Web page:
This weekend at the movies, we have Jennifer Lawrence as a dancer turned Russian spy (Red Sparrow, co-starring Joel Edgerton) and Bruce Willis gunning for vengeance (Death Wish, co-starring Vincent D’Onofrio). What are the critics saying?
Director Francis Lawrence
and Hollywood superstar Jennifer Lawrence aren’t related, but they work so well together that they might as well be. The duo united for the final three installments in the Hunger Games film franchise
, which racked up billions at the box office while proving that its Oscar-winning star could handle action thriller set pieces just as capably as she shouldered dramatic material. It’s a combination that’s being put to the test again with this weekend’s Red Sparrow
, based on the Jason Matthews novel about a Russian spy (Jennifer Lawrence) whose assignment puts her in the path of a CIA op (Joel Edgerton) — and leaves her struggling over whether she’s really fighting for the good guys. It’s got all the ingredients for a thrillingly topical globetrotting adventure, which might be part of why critics say the end result is something of a disappointment; while Lawrence the director remains a proficient helmsman and Lawrence the star is just as magnetic as ever, the story never manages to follow through on its intriguing themes. It’s always a pleasure to see J-Law kicking butt on the big screen — just don’t expect Red Sparrow
to leave much more than a stylish peck of an impression.
He’ll always be arguably best remembered as an action star, but Bruce Willis has more than proven his dramatic chops — and Charles Bronson
‘s Death Wish
franchise, despite its subsequent slide into ludicrous exploitation fare, started out with the germ of an affecting idea about a grieving father and husband determined to deliver justice in a lawless land. All of which is to say that Willis leading a Death Wish
remake is an idea not without a certain amount of promise: when he’s on his game, few actors communicate bruised bravado better, and the story of a man driven to vigilantism after his family is destroyed by violent crime could play to his strengths in any number of ways. As for how this all actually plays out on the big screen, well, we can’t tell you: a late-lifting embargo means that as of this writing, critics’ thoughts regarding this remake are still largely unknown. When reviews roll out this late, it’s rarely a good sign, but we’re still Wish
-ing for the best here — and while we wait for those quotes to come in, we’re passing the time with a round of Guess the Tomatometer.
What’s New on TV
Donald Glover continues to subvert expectations with a sophomore season of Atlanta that proves as excellent as it is eccentric.
Well-acted and powerfully written, The Looming Tower delivers gripping counter-terrorism drama rendered even more soberingly effective through its roots in real-life events.
Also Opening This Week In Limited Release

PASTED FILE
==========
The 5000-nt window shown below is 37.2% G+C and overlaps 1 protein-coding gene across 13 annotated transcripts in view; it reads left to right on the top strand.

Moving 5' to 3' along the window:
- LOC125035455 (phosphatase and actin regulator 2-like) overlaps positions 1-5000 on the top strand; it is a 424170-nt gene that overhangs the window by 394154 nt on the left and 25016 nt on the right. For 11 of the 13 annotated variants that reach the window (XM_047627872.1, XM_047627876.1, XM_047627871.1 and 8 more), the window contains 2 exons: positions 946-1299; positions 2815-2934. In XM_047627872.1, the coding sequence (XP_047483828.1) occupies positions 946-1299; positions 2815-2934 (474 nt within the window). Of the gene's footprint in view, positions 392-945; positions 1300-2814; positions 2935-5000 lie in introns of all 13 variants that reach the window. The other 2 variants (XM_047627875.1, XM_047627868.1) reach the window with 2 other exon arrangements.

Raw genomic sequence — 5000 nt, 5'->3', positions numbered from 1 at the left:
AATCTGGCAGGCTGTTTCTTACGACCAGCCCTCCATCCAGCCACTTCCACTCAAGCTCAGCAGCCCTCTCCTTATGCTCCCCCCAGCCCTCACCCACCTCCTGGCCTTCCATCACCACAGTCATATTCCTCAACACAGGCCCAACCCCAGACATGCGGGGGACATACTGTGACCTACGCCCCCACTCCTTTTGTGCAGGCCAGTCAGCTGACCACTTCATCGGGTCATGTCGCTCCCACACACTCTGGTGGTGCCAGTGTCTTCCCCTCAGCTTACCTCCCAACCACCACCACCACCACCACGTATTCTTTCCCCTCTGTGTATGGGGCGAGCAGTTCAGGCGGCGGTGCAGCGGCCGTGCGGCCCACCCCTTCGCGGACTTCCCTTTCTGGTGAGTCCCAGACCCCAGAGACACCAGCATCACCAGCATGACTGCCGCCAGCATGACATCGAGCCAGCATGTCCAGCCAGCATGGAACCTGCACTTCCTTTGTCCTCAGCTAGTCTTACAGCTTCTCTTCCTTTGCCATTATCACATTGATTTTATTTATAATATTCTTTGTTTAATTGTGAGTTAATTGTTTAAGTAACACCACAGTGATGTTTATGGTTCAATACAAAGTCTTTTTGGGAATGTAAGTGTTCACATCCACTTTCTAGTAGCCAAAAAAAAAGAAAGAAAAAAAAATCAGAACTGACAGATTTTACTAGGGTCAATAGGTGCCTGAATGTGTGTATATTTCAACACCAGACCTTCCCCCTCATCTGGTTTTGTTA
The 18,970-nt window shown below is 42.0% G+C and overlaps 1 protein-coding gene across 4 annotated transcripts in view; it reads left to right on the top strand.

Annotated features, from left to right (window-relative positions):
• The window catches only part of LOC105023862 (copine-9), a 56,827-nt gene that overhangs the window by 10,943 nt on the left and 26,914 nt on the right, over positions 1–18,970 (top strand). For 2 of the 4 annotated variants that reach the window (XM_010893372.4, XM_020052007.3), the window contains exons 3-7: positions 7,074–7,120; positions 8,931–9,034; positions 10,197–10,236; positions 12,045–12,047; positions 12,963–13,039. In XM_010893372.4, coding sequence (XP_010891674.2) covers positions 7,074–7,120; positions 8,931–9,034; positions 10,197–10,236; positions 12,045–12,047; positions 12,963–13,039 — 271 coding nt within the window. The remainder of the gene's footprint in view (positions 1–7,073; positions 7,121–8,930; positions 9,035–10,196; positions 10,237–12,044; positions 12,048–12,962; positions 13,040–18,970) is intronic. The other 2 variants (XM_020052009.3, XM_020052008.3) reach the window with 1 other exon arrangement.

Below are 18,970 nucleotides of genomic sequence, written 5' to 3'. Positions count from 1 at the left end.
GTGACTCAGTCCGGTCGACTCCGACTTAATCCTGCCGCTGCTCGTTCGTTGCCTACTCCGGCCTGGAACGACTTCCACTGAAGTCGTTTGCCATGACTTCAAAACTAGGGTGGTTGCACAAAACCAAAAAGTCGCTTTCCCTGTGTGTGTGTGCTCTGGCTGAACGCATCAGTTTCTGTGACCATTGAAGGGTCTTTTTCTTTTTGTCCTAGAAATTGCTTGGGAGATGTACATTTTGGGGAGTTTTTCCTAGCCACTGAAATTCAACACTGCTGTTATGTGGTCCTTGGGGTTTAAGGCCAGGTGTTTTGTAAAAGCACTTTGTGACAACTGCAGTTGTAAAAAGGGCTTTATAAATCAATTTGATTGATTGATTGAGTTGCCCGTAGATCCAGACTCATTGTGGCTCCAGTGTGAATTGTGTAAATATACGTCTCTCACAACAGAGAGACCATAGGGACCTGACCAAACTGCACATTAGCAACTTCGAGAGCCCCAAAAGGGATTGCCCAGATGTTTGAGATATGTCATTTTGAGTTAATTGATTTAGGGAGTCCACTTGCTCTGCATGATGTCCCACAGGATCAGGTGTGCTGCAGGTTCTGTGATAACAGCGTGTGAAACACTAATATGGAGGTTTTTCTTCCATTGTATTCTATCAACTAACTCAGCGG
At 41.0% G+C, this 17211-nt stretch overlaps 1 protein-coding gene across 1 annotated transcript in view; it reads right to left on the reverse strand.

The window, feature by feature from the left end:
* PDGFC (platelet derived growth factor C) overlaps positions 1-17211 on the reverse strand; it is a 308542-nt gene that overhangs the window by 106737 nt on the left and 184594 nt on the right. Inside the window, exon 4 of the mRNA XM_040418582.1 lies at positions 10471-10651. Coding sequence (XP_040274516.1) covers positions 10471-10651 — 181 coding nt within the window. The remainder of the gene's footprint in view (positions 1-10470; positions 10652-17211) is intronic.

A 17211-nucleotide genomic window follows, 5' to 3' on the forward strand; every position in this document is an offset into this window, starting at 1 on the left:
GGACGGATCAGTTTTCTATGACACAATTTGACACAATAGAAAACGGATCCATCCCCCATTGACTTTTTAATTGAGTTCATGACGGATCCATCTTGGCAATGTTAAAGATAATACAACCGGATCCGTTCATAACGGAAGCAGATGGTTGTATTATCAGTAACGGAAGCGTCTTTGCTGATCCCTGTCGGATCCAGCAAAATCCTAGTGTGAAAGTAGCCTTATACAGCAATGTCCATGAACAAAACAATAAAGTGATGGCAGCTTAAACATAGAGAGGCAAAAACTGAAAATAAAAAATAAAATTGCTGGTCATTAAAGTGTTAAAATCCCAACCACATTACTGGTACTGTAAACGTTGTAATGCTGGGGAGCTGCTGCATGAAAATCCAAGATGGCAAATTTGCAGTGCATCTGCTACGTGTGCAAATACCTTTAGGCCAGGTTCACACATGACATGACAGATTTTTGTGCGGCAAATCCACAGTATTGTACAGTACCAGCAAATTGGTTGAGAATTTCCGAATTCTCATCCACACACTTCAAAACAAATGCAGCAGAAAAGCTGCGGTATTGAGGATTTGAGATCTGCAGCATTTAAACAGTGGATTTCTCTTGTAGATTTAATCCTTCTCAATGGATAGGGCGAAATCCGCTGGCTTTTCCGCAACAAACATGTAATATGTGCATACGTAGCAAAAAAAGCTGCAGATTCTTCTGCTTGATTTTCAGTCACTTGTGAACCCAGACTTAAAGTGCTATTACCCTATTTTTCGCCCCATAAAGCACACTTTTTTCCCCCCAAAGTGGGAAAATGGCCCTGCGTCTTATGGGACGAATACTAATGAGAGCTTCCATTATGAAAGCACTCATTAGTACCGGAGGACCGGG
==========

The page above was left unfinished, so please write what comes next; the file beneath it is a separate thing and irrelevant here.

- Dance Academy: The Movie (2017) , starring Xenia Goodwin as a young dancer determined to make a — you guessed it — comeback after a devastating injury, is at 100 percent.
- Oh Lucy! (2017) , in which a Japanese woman’s search for fulfillment leads to English class — and much more — is at 100 percent.
- Hondros (2017) , a documentary about the late war photographer Chris Hondros, is at 100 percent.
- Foxtrot (2017) , about the terrible whirlwind unleashed for a man and his wife when they’re told their young son has died, is Certified Fresh at 98 percent.
- Mohawk (2017) , a period thriller pitting Native American youth against colonial military officers, is at 90 percent.
- The Ravenous (2017) , an apocalyptic thriller set in a remote region of Quebec, is at 88 percent.
- Werewolf (2016) , a drama following the hardscrabble existence of two young homeless addicts, is at 87 percent.
- Did You Wonder Who Fired the Gun? (2017) , a documentary exploring one man’s effort to uncover the truth about an ancestor’s horrific racial hate crime, is at 87 percent.
- Midnighters (2017) , a grim mystery about the aftermath of a young couple’s decision to cover up their deadly hit and run, is at 86 percent.
- Goldstone (2016) , an Australian suspense thriller about a police detective’s efforts to unravel a missing persons case, is at 79 percent.
- Don't Talk to Irene (2017) , a dramedy about the journey of self-discovery sparked by an ostracized teenager’s community service, is at 71 percent.
- They Remain (2017) , about two scientists who may or may not be losing their minds while on assignment in a remote former cult base, is at 67 percent.
- Submission (2017) , starring Stanley Tucci as a writing professor whose bond with a student takes some inappropriate turns, is at 60 percent.
- The Lullaby (2017) , a South African horror outing about a mother who may be plagued by supernatural terror — or could just be suffering from postpartum depression — is at 60 percent.
- Souvenir (2016) , starring Isabelle Huppert as a woman who’s confronted with her past through an unexpected friendship with a younger co-worker, is at 45 percent.
- The Vanishing of Sidney Hall (2017) , starring Logan Lerman and Elle Fanning as a couple whose relationship is irrevocably altered by his sudden fame, is at 13 percent.